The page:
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i have never handcuffed

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Re: i have never handcuffed

Postby mattUTD20 » Wed Aug 26, 2009 12:40 pm

The only player I would handcuff is AD with Chester Taylor but that is more because Taylor is a capable every down back and he comes cheap. I don't consider guys like Westy and Jacobs because I would never draft them. Having to handcuff them is just a waste of a roster spot. I would sooner just take the handcuff alone and hope the other guy goes down.

In general though, I would rather take my chances of ending up with two productive backs instead of chaining myself to one situation.
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Re: i have never handcuffed

Postby 2ksports » Wed Aug 26, 2009 12:45 pm

Handcuffing only wastes roster spots for potential stars. If I had handcuffed, I wouldn't have had room for Steve Slaton last year.
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Re: i have never handcuffed

Postby smackthefirst » Wed Aug 26, 2009 1:02 pm

I don't necessarily handcuff either but I think it 100% depends on how you've drafted as to whether or not you need to handcuff. For example, let's say you've managed to land FGore and Westy this year in the first two rounds. As the draft progresses, you will find yourself in one of three possible situations:

Situation A - You've drafted other capable starting RBs by the time the "handcuff" rounds come around. You may have picked up a LJohnson or a DWard. If that is the case, I wouldn't say that grabbing a McCoy is direly necessary meaning I wouldn't reach to get him just because you have Westy. Now if McCoy presents himself at a good value, then you should grab him as he is just as good of a value as anyone else available at that point in the draft.

Situation B - You've drafted other RBs by the time the "handcuff" rounds come around, but they aren't guys that you would want to start right now. They may be rookies, guys on the lower end of a RBBC, or even other players handcuffs. In this situation, I think grabbing the handcuffs is completely up to the owner. Personally, I see it as I already have some gamble upside players on my team and I don't have to get the handcuff. The good outcome is that my main RBs stay healthy and one of my upside guys hits. The bad outcome is that one of my main RBs gets hurt and none of my upside guys hit leaving me in a situation where I either have to trade or take a hit in production by starting one of the upside guys before he's ready to start.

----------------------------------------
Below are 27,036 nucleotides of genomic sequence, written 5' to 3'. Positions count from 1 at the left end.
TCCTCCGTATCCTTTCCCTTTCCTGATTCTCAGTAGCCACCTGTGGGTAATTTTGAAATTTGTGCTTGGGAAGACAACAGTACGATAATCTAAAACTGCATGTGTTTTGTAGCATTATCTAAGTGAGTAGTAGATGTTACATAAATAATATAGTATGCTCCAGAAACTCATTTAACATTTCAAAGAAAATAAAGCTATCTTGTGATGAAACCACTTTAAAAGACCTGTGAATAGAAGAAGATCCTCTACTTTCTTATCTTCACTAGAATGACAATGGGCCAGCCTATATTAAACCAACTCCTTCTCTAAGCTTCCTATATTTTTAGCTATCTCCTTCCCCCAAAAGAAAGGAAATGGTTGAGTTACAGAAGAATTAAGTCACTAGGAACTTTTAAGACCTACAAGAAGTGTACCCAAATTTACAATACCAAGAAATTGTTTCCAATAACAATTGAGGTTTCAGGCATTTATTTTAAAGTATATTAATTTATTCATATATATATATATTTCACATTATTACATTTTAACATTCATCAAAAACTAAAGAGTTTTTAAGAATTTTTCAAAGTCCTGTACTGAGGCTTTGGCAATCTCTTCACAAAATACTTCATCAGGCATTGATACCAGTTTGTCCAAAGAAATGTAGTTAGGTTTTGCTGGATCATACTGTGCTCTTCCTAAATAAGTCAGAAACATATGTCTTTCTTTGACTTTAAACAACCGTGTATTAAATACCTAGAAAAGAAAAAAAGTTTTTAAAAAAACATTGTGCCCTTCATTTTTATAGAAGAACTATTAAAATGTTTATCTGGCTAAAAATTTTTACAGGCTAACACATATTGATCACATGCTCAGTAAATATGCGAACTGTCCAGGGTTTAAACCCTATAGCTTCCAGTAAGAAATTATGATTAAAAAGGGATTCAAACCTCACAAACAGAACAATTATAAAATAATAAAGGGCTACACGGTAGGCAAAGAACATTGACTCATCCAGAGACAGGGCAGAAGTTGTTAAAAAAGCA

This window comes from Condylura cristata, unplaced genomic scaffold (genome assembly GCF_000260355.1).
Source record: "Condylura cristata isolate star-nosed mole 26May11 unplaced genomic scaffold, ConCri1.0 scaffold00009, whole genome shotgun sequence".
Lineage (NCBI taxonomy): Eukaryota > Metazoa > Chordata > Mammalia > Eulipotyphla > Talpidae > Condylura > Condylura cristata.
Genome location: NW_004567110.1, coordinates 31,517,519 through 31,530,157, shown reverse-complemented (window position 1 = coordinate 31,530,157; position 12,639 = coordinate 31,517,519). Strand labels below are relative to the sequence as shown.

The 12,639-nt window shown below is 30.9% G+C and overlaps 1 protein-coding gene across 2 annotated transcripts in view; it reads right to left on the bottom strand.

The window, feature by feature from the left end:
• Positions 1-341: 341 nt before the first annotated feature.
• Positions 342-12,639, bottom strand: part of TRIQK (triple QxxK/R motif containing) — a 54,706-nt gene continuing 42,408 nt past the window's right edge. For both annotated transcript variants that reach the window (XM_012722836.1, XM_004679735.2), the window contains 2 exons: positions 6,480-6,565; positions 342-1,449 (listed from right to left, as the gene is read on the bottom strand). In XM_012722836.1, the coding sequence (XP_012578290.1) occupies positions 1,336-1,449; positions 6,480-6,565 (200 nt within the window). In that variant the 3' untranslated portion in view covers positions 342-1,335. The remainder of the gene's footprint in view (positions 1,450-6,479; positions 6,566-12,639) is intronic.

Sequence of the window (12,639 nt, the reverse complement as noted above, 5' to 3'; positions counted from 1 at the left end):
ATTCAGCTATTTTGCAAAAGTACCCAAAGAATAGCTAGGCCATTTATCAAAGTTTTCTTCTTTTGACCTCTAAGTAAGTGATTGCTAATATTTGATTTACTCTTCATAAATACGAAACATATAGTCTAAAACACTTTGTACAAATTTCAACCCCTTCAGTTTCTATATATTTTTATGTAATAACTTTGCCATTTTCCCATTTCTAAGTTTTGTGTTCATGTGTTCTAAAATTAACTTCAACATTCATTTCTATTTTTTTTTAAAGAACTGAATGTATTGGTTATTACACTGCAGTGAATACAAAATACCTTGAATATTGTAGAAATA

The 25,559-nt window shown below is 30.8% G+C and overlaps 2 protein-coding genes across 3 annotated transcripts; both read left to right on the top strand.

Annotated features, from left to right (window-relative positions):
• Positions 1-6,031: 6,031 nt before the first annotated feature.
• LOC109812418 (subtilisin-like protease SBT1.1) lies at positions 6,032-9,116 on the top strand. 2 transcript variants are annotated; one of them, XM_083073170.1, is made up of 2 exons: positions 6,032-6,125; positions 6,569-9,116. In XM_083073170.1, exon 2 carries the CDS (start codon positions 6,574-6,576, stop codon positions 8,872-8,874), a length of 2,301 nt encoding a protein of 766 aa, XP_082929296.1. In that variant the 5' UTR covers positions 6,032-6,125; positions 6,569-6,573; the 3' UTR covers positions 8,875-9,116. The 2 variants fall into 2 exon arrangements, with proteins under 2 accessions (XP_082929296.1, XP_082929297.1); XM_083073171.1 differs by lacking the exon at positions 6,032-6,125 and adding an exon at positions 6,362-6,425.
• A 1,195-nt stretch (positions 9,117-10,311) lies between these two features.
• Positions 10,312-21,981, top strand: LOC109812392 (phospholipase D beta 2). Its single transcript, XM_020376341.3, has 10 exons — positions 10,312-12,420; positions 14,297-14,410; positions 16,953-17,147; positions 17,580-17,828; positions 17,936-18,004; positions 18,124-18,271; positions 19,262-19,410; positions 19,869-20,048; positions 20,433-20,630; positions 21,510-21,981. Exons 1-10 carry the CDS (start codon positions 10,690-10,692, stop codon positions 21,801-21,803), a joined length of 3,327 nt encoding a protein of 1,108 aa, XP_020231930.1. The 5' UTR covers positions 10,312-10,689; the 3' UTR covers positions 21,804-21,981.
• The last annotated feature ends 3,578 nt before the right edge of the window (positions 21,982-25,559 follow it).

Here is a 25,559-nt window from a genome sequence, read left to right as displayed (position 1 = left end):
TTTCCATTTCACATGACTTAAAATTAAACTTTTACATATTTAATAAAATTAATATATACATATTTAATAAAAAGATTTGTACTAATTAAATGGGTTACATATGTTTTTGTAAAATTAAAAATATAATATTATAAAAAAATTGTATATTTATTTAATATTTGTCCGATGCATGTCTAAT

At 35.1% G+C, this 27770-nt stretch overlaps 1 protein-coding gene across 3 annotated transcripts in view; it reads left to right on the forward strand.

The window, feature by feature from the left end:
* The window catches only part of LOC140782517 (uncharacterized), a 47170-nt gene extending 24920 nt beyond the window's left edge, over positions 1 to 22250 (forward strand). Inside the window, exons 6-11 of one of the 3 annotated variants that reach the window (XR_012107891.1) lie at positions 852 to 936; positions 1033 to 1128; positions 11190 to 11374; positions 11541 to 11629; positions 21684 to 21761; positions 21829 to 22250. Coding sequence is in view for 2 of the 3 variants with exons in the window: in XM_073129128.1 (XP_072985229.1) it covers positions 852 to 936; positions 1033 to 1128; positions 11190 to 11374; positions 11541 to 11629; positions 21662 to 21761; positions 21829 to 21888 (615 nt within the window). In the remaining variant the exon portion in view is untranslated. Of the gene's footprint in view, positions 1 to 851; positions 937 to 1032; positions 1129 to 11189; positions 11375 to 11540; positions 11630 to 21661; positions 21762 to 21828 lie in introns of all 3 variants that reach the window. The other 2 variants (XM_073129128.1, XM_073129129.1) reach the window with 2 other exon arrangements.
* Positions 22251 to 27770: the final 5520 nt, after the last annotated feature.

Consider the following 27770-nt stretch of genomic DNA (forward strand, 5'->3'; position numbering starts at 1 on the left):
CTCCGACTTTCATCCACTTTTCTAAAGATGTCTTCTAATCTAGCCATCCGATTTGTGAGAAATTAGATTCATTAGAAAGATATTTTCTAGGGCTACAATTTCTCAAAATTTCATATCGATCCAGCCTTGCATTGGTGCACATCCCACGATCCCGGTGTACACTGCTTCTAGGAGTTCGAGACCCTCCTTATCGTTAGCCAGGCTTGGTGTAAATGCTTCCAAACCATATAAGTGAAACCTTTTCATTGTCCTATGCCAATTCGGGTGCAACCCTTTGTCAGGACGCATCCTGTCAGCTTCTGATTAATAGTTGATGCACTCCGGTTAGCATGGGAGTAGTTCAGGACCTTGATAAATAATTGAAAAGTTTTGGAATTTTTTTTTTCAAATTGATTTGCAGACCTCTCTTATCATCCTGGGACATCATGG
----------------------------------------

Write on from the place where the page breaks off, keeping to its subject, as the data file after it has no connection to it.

Situation C - You've drafted your main RBs and that's it. You've focused on the other parts of your team. In this situation, you better bet that I'm going to reach for McCoy by a round or two. Yes, I know he won't give me much production without an injury but if Westy does go down and I don't have McCoy, then my season could be a disaster. And for those that say you can trade in this situation, you also know that other owners will realize your predicament and will hold you over the fire on offers.


Conclusion - While I think handcuffs have their place in the game, I don't necessarily think they are as important as many will make them out to be. However, I would also say that you shouldn't overlook those players just because they are handcuffs. One of my best draft picks this year, IMO, was my picking up ABradshaw on a few teams even though I have BJacobs on none of those teams. I think ABradshaw will at minimum be a spot starter in PPR leagues and at most he could become a draft day gem should BJacobs go down as he normally does.
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Re: i have never handcuffed

Postby dgan » Wed Aug 26, 2009 7:22 pm

smackthefirst wrote:I don't necessarily handcuff either but I think it 100% depends on how you've drafted as to whether or not you need to handcuff. For example, let's say you've managed to land FGore and Westy this year in the first two rounds. As the draft progresses, you will find yourself in one of three possible situations:

Situation A - You've drafted other capable starting RBs by the time the "handcuff" rounds come around. You may have picked up a LJohnson or a DWard. If that is the case, I wouldn't say that grabbing a McCoy is direly necessary meaning I wouldn't reach to get him just because you have Westy. Now if McCoy presents himself at a good value, then you should grab him as he is just as good of a value as anyone else available at that point in the draft.

Situation B - You've drafted other RBs by the time the "handcuff" rounds come around, but they aren't guys that you would want to start right now. They may be rookies, guys on the lower end of a RBBC, or even other players handcuffs. In this situation, I think grabbing the handcuffs is completely up to the owner. Personally, I see it as I already have some gamble upside players on my team and I don't have to get the handcuff. The good outcome is that my main RBs stay healthy and one of my upside guys hits. The bad outcome is that one of my main RBs gets hurt and none of my upside guys hit leaving me in a situation where I either have to trade or take a hit in production by starting one of the upside guys before he's ready to start.